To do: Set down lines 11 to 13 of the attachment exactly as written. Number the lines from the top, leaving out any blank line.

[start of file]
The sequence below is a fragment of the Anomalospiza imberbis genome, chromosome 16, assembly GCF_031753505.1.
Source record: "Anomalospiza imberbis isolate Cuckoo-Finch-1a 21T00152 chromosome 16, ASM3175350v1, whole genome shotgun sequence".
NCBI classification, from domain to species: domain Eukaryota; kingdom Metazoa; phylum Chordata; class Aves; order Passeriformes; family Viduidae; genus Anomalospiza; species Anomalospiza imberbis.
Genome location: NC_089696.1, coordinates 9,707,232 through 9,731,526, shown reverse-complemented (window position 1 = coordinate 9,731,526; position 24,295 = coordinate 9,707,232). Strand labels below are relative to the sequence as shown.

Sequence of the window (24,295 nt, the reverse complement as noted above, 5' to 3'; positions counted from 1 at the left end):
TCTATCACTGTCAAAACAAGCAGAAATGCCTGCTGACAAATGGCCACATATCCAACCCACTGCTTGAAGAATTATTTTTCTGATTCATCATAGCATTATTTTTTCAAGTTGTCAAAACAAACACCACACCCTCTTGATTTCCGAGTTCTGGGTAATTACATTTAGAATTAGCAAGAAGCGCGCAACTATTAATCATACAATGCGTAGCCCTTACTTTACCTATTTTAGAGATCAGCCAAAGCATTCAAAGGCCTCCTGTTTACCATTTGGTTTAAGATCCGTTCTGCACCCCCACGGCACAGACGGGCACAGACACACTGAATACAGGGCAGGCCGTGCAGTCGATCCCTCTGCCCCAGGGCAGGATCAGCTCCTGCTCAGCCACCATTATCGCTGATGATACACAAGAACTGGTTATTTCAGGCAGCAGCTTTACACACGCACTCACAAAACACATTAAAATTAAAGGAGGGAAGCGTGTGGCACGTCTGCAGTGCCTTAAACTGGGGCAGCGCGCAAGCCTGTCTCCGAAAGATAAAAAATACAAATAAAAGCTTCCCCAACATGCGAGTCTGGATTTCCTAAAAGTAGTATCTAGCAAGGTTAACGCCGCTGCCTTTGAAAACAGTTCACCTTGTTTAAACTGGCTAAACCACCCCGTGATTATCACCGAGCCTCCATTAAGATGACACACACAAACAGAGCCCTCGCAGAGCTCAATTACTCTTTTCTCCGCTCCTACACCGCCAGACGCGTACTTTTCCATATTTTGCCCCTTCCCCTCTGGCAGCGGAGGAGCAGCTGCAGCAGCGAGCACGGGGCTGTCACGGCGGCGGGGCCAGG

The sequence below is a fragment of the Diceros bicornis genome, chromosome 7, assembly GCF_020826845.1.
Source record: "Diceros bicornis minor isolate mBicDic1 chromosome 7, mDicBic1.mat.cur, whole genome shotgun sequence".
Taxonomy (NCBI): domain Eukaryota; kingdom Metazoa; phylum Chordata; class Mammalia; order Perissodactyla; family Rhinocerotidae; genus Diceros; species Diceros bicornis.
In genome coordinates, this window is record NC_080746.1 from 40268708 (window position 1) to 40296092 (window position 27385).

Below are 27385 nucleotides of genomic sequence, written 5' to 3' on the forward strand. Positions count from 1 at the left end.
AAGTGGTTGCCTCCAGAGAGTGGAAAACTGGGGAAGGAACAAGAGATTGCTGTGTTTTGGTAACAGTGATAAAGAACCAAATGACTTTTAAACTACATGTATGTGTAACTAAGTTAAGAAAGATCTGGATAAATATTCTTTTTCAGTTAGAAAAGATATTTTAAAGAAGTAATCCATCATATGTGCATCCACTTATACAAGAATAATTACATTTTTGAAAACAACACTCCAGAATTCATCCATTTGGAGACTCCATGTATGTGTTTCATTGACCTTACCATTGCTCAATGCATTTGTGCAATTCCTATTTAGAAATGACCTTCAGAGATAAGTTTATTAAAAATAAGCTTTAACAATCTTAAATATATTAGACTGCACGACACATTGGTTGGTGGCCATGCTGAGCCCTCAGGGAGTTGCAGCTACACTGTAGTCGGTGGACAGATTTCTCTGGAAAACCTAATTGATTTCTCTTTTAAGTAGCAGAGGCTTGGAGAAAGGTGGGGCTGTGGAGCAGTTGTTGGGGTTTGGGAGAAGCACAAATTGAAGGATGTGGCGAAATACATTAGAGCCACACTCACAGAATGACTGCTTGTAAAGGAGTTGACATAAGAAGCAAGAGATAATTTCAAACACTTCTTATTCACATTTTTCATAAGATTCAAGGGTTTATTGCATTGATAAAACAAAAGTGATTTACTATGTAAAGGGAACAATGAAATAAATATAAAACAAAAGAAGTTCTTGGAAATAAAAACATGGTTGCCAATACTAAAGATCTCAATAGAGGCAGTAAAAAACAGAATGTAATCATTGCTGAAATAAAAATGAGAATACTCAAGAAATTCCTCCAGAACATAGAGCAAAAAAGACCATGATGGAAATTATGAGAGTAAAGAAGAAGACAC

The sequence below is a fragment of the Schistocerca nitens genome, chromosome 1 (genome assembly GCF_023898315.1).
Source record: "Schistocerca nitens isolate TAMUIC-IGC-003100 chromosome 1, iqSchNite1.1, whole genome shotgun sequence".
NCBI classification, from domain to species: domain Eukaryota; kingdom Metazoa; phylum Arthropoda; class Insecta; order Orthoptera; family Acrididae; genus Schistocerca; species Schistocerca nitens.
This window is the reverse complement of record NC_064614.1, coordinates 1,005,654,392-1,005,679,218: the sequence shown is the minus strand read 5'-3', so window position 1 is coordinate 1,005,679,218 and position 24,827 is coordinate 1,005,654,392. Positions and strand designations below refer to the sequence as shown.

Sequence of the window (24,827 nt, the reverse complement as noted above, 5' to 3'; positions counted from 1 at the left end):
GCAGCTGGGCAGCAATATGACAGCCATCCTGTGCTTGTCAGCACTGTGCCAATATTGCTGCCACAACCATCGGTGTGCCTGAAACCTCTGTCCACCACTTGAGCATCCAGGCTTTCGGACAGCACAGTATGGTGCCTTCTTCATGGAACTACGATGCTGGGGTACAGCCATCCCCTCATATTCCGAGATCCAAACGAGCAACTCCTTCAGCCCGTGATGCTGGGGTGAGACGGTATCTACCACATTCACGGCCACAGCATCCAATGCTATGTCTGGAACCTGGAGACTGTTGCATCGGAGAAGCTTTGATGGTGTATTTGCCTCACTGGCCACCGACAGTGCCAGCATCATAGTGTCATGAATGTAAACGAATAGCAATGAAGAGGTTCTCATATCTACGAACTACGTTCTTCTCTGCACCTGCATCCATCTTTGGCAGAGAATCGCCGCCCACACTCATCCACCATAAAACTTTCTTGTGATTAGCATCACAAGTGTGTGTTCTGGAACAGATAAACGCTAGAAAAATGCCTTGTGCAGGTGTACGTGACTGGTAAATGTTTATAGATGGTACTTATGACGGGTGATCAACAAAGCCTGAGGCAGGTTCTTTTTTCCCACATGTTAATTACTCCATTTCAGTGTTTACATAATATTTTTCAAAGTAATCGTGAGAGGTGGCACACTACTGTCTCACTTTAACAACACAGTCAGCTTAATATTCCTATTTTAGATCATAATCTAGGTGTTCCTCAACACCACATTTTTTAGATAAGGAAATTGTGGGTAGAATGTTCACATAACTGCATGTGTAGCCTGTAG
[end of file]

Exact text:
Below are 27385 nucleotides of genomic sequence, written 5' to 3' on the forward strand. Positions count from 1 at the left end.
AAGTGGTTGCCTCCAGAGAGTGGAAAACTGGGGAAGGAACAAGAGATTGCTGTGTTTTGGTAACAGTGATAAAGAACCAAATGACTTTTAAACTACATGTATGTGTAACTAAGTTAAGAAAGATCTGGATAAATATTCTTTTTCAGTTAGAAAAGATATTTTAAAGAAGTAATCCATCATATGTGCATCCACTTATACAAGAATAATTACATTTTTGAAAACAACACTCCAGAATTCATCCATTTGGAGACTCCATGTATGTGTTTCATTGACCTTACCATTGCTCAATGCATTTGTGCAATTCCTATTTAGAAATGACCTTCAGAGATAAGTTTATTAAAAATAAGCTTTAACAATCTTAAATATATTAGACTGCACGACACATTGGTTGGTGGCCATGCTGAGCCCTCAGGGAGTTGCAGCTACACTGTAGTCGGTGGACAGATTTCTCTGGAAAACCTAATTGATTTCTCTTTTAAGTAGCAGAGGCTTGGAGAAAGGTGGGGCTGTGGAGCAGTTGTTGGGGTTTGGGAGAAGCACAAATTGAAGGATGTGGCGAAATACATTAGAGCCACACTCACAGAATGACTGCTTGTAAAGGAGTTGACATAAGAAGCAAGAGATAATTTCAAACACTTCTTATTCACATTTTTCATAAGATTCAAGGGTTTATTGCATTGATAAAACAAAAGTGATTTACTATGTAAAGGGAACAATGAAATAAATATAAAACAAAAGAAGTTCTTGGAAATAAAAACATGGTTGCCAATACTAAAGATCTCAATAGAGGCAGTAAAAAACAGAATGTAATCATTGCTGAAATAAAAATGAGAATACTCAAGAAATTCCTCCAGAACATAGAGCAAAAAAGACCATGATGGAAATTATGAGAGTAAAGAAGAAGACAC

The sequence below is a fragment of the Schistocerca nitens genome, chromosome 1 (genome assembly GCF_023898315.1).